The 5 Crimes of Tweeting

More and more companies are seeing the value of Twitter for business purposes and jumping on board the social media platform. Those doing it well are seeing real results, but many businesses – both new and experienced tweeters – are guilty of crucial errors that serve to damage their brand more than promote it. By tweeting recklessly, their strategies are often ineffective and can even be annoying, and while there aren’t any legal ramifications for committing  these crimes…there should be.

Maximize your brand’s success by avoiding these five crimes on Twitter.  

Crime #1: Undertweeting

The point of social media is to be social, if you’re not going to be social then why bother? Twitter is a great source for real-time news updates, so frequent and consistent updates are crucial as long as they’re not overbearing. Logging in every now and then to randomly tweet or retweet is a wasted effort on your part and is worthless to your followers (if they haven’t unfollowed at that point). In other words, if you’re not going to join the party, then please leave.

The Perpetrator: Amazon swung and missed during the holiday season and only tweeted six times between December 13 and January 25. Ouch.

The Resolution: Get that tweet count up. Post engaging and relevant content throughout the day and respond back to your mentions. This will give your followers a chance to interact, learn, and engage with your brand. Include Twitter in your company’s social media plan, or delete it.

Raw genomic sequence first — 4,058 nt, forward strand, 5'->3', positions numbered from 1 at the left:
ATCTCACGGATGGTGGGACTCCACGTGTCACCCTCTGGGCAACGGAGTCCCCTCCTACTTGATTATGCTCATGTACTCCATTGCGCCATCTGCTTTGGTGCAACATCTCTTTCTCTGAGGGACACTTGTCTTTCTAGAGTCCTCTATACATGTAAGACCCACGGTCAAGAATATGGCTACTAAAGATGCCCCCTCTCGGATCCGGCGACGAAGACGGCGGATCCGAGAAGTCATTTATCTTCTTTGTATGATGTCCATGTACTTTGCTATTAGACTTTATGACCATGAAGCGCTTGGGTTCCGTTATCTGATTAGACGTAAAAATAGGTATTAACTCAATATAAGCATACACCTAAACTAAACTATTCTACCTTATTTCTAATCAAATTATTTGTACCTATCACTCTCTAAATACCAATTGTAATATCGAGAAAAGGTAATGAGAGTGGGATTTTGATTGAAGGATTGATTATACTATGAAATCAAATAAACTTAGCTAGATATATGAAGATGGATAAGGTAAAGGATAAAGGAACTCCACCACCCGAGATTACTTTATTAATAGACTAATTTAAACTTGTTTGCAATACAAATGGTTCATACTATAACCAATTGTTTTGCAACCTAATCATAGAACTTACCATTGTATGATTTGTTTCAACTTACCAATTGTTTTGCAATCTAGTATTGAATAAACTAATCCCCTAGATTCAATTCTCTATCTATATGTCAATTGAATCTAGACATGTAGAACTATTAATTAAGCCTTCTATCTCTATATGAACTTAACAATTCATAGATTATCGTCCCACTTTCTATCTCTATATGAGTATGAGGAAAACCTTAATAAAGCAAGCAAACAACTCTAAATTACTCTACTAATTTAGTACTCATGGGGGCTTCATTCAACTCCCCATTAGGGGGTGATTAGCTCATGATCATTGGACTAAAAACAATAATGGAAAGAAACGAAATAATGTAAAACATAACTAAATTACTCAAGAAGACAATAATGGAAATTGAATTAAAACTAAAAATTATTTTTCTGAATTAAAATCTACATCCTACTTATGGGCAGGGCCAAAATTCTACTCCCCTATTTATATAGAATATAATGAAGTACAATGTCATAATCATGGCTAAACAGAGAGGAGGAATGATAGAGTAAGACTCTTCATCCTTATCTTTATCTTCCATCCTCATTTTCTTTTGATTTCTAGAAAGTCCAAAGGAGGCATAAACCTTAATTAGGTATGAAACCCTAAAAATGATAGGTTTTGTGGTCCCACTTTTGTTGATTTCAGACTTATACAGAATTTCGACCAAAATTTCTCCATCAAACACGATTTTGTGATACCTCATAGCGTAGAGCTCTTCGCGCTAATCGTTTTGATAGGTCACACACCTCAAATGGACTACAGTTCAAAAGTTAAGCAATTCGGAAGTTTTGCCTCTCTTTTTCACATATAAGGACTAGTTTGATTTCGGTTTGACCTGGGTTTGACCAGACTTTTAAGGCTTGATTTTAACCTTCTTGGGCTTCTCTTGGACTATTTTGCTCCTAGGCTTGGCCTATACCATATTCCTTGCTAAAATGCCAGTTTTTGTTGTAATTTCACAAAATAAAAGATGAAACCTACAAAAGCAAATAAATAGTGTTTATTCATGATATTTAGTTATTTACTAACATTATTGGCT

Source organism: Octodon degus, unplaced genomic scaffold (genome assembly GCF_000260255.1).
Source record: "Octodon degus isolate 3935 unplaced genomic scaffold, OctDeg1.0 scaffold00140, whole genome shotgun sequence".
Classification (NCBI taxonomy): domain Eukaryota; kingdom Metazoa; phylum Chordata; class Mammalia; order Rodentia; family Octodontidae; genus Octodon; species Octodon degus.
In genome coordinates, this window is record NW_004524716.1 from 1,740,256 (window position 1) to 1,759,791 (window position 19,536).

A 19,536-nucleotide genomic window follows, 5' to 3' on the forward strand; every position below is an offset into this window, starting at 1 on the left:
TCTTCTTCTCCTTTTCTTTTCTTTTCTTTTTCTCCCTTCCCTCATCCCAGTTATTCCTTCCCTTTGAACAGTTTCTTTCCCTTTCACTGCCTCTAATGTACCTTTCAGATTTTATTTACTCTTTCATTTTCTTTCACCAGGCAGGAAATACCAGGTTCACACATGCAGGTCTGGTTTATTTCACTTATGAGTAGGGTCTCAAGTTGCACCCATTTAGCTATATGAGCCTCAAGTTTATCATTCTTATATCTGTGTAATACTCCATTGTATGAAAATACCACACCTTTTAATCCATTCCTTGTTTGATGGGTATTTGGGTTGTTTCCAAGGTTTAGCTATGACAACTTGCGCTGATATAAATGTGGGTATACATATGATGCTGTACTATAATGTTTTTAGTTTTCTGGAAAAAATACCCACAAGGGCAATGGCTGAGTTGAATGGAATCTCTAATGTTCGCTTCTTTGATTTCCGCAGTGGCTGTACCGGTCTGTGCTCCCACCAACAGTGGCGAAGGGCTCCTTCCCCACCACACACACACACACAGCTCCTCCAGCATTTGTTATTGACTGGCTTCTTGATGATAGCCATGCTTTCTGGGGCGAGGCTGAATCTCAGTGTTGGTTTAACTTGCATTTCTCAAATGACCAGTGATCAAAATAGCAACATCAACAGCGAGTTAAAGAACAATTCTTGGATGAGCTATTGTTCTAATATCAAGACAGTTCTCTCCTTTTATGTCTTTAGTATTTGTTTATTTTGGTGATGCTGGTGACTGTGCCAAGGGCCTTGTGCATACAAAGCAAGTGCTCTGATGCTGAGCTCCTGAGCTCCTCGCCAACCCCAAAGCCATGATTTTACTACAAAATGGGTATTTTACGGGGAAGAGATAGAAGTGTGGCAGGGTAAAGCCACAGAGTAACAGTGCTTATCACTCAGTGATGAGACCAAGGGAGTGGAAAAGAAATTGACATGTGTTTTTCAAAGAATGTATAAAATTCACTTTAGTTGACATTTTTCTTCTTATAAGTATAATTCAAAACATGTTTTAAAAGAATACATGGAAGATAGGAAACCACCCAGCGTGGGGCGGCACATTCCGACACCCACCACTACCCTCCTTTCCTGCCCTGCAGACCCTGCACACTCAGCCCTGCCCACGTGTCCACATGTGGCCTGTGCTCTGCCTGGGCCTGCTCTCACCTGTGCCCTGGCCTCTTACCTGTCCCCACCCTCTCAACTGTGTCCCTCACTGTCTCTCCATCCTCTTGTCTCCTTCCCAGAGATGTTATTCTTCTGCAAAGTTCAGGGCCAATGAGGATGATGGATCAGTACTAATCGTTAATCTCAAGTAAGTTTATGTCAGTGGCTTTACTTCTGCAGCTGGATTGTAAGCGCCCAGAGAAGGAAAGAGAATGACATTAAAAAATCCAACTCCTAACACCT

Crime #2: Overtweeting

If social media is socialthen follow social norms. We all have a friend that talks too much without ever saying anything of value. The point of tweeting is to deliver useful and engaging content to your consumers. Tweeting too much, or tweeting off-topic, will annoy your loyal followers.

The Perpetrator: HBO has a great brand and their content has a strong following, but having great content doesn’t grant you immunity from overtweeting. On June 10th they tweeted a whopping 48 times and that’s just way too much. We like you, HBO, but we don’t like you that much.

The Resolution: Find a balance and remember that it’s quality not quantity that matters most. Tweet enough to engage your followers, but don’t overburden them. Twitter can be a great way to connect with them to create a relationship that is more personal and interactive.

Crime #3: Ignoring Followers

You’re too busy promoting yourself in tweets that you fail to take the time to respond to the people who’ve reached out to you. No one likes to be ignored, especially when they’re upset.

Understanding how Twitter can transform customer relations for the better can be substantial for reducing costs and improving brand image. Good customer service is not just about quality of  your product or service, but also about listening to the needs of your customers and being accessible to them. Twitter is a lightning-fast platform that can help sift through and solve problems quickly, so be sure to take advantage.